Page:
2 Apr 2015
April 3, 2015. The genetic clues found in the latest genomewide association study (GWAS) of schizophrenia mostly lie in non-coding regions of the genome, which are in charge of regulating gene expression in various ways. This suggests that a large part of the pathophysiology of schizophrenia is embedded in the process by which a gene is turned into a protein—a process that not only controls how much of a protein is made, but also which version of a protein that is made through alternative splicing or other RNA alterations.
To get a handle on how this unfolds in schizophrenia, an afternoon symposium on Sunday, March 29, at the 2015 International Congress on Schizophrenia Research in Colorado Springs presented the efforts of the Lieber Institute Pharma RNA-seq Consortium to measure changes in gene expression in the brain. Introduced by Daniel Weinberger of the Lieber Institute of Brain Development in Baltimore, Maryland, the consortium consists of five companies (Eli Lilly, Roche, Astellas, Pfizer, and Lundbeck) that have joined forces with the Lieber Institute to sequence the transcriptomes of 1,600 postmortem brains. Compared to older microarray methods that could detect only known transcripts, sequencing RNA (referred to as RNA-seq) can detect all transcripts, including novel ones, and so will give a fuller picture of gene expression in the brain in health and in disease. Weinberger said the first stage of the project will focus on brain tissue from dorsolateral prefrontal cortex (DLPFC) of 800 subjects and compare expression between schizophrenia and controls. The second stage will extend to the hippocampus, and the third will consider expression differences found in the caudate.
The resulting datasets will be released to the research community, and the first two stages are expected to finish by the end of 2015, said Joo Heon Shin of the Lieber Institute. Within the RNA-seq data from DLPFC, Shin was able to detect cases of RNA editing when the RNA sequence deviates slightly from the corresponding DNA sequence. This could result in different versions of a protein being made, and he found some indication of a difference in the number of RNA editing sites between schizophrenia and control brains from people aged 40 or older.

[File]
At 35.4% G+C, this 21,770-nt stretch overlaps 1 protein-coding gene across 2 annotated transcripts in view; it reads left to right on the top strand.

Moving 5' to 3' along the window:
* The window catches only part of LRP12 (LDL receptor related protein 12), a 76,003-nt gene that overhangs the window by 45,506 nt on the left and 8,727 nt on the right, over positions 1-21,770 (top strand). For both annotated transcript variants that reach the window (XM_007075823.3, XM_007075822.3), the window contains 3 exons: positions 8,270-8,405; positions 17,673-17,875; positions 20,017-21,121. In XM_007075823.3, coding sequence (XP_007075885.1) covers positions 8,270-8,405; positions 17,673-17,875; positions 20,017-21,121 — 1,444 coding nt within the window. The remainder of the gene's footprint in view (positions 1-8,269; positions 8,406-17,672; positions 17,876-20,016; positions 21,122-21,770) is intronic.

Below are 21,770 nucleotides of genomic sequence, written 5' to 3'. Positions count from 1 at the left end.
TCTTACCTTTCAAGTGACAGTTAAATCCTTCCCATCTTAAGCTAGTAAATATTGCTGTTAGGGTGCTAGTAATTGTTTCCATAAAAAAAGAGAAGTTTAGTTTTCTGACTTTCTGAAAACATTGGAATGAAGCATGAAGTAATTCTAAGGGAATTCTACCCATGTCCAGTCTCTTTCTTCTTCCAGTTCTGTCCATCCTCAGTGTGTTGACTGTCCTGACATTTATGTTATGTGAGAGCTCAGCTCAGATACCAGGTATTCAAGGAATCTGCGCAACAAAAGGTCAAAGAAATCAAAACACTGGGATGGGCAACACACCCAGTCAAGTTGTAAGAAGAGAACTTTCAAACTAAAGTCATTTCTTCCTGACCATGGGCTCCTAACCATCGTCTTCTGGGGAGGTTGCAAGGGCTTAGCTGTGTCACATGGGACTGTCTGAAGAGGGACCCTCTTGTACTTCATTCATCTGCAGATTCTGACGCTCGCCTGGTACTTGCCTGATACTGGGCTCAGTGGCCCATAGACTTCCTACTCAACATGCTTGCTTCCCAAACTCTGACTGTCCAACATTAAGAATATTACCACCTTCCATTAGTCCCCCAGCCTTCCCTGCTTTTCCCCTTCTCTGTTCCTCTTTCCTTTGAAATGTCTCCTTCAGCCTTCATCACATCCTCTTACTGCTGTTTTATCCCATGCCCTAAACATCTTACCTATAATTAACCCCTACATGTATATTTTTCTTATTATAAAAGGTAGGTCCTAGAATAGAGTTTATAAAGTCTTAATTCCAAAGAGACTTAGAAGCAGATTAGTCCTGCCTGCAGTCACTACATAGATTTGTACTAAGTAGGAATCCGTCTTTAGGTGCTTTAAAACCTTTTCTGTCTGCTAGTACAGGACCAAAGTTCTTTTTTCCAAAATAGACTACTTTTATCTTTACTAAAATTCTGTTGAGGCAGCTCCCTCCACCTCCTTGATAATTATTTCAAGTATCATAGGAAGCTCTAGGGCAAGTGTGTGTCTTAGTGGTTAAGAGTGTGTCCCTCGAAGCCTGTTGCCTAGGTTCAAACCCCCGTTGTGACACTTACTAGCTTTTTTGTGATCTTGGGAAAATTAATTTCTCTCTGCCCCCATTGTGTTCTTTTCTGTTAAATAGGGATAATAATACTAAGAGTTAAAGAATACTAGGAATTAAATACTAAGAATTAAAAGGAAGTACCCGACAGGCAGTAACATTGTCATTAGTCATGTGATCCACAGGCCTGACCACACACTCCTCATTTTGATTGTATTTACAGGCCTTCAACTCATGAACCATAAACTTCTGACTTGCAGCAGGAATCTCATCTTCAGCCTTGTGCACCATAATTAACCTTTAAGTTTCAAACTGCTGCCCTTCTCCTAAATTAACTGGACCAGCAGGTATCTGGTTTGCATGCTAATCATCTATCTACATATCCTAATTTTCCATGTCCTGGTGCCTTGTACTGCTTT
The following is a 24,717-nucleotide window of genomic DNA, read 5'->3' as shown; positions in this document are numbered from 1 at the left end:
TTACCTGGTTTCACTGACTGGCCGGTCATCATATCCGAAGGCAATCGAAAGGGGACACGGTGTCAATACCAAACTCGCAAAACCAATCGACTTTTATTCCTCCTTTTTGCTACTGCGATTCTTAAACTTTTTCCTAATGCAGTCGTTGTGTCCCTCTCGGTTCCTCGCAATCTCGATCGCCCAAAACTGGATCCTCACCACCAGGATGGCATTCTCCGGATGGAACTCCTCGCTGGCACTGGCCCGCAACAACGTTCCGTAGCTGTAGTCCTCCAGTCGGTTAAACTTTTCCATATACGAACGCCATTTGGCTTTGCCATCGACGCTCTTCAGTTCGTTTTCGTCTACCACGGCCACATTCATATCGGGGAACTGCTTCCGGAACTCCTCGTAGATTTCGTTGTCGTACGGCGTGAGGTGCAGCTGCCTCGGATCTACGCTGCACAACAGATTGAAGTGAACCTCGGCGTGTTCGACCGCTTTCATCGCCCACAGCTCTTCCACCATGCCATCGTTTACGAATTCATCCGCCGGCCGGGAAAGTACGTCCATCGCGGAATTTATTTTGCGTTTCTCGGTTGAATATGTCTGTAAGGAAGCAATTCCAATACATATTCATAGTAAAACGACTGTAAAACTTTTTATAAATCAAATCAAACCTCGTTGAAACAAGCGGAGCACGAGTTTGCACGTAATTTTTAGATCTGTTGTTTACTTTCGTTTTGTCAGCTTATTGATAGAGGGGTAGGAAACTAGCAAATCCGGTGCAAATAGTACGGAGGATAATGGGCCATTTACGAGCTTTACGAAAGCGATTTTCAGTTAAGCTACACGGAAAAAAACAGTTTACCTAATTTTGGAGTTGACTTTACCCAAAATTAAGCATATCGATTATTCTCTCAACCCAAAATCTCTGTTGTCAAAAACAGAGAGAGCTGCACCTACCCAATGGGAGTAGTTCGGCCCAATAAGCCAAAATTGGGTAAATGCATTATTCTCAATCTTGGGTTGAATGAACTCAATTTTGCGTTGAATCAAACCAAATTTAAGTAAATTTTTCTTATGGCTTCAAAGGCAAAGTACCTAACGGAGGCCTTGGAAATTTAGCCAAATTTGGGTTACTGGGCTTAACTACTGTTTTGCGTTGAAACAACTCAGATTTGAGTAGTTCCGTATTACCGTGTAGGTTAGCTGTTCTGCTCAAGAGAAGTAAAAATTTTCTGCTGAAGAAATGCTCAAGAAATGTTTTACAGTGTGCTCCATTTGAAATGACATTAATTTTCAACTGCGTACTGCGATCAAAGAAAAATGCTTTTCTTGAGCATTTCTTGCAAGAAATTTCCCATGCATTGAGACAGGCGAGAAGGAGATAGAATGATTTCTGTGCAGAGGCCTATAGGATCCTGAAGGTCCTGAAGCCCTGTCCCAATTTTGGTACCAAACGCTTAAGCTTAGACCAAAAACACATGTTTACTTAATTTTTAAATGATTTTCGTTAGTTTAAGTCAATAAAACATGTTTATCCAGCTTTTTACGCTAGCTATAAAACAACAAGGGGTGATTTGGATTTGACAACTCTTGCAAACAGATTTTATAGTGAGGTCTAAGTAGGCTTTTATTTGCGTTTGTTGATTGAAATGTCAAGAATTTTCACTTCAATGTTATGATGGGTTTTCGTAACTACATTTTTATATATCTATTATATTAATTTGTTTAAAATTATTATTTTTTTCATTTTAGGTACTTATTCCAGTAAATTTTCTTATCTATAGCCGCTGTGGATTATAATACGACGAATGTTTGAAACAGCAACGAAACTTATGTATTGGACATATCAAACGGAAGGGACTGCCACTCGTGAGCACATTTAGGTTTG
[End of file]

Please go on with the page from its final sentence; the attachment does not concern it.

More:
If RNA sequencing seemed straightforward to any attendees in the room at this point, they were set straight by Phillip Ebert of Eli Lilly in Indianapolis, Indiana. Ebert bluntly described the quality control challenges in obtaining these kinds of data, which ranged from contamination of RNA sequence data by non-human sources to indicators of an unexpected ethnicity, which flags a sample mix-up. Ebert said that, because studies of postmortem brain tissue tend to rely on a small number of brains, it was imperative to enforce quality control to prevent one poor sample from poisoning an entire dataset.
The transcriptome data can help make sense of the 108 loci found in the Psychiatric Genomic Consortium's acclaimed schizophrenia GWAS (see SRF related news report). Andrew Jaffe of the Lieber Institute described his hunt for expression quantitative trait loci (eQTLs)—the single nucleotide polymorphisms (SNPs) associated with gene expression changes in the DLPFC from healthy controls. Testing eight million SNPs, he found over 9,000 genes that had an SNP significantly associated with their expression levels. That is, for a significant SNP, one version of the allele was associated with, say, lower levels of a gene's expression while the other version tracked with higher expression. These SNPs overlapped with risk SNPs identified by the PGC's GWAS, and so link them to a function; they also suggest that non-coding SNPs regulate a vast network of genes that is disrupted in schizophrenia.
Jens Wendland of Pfizer in Cambridge, Massachusetts, outlined the company's plan for finding targets amid the 108 loci (Schubert et al., 2014). To help with this endeavor, he noted a need for more RNA-seq datasets, more fMRI data focused on intermediate phenotypes, and more rare variants, which are easier to interpret functionally. He also worried that, because the PGC's GWAS results flag loci that make a person vulnerable to schizophrenia, drugs based on these data may not help much in decreasing symptom severity in a person who is already ill, but instead may be more relevant for people at illness onset.
Finally, Daniel Weinberger took the podium again as the discussant to reveal a tantalizing example of how RNA-seq data can help find genes hiding in GWAS signals. Noting a genomewide-significant hit in the 10q24 region containing 10 genes, he showed how consulting the brain transcript data could clarify things. In this case, the risk-associated SNPs in the region were linked to expression changes of one gene, AS3MT. The full transcript for AS3MT did not change with SNP genotype, however, but a splice variant did. This splice variant was overly abundant in schizophrenia compared to controls and other psychiatric disorders, giving a clear direction for how to normalize this gene's expression.—Michele Solis.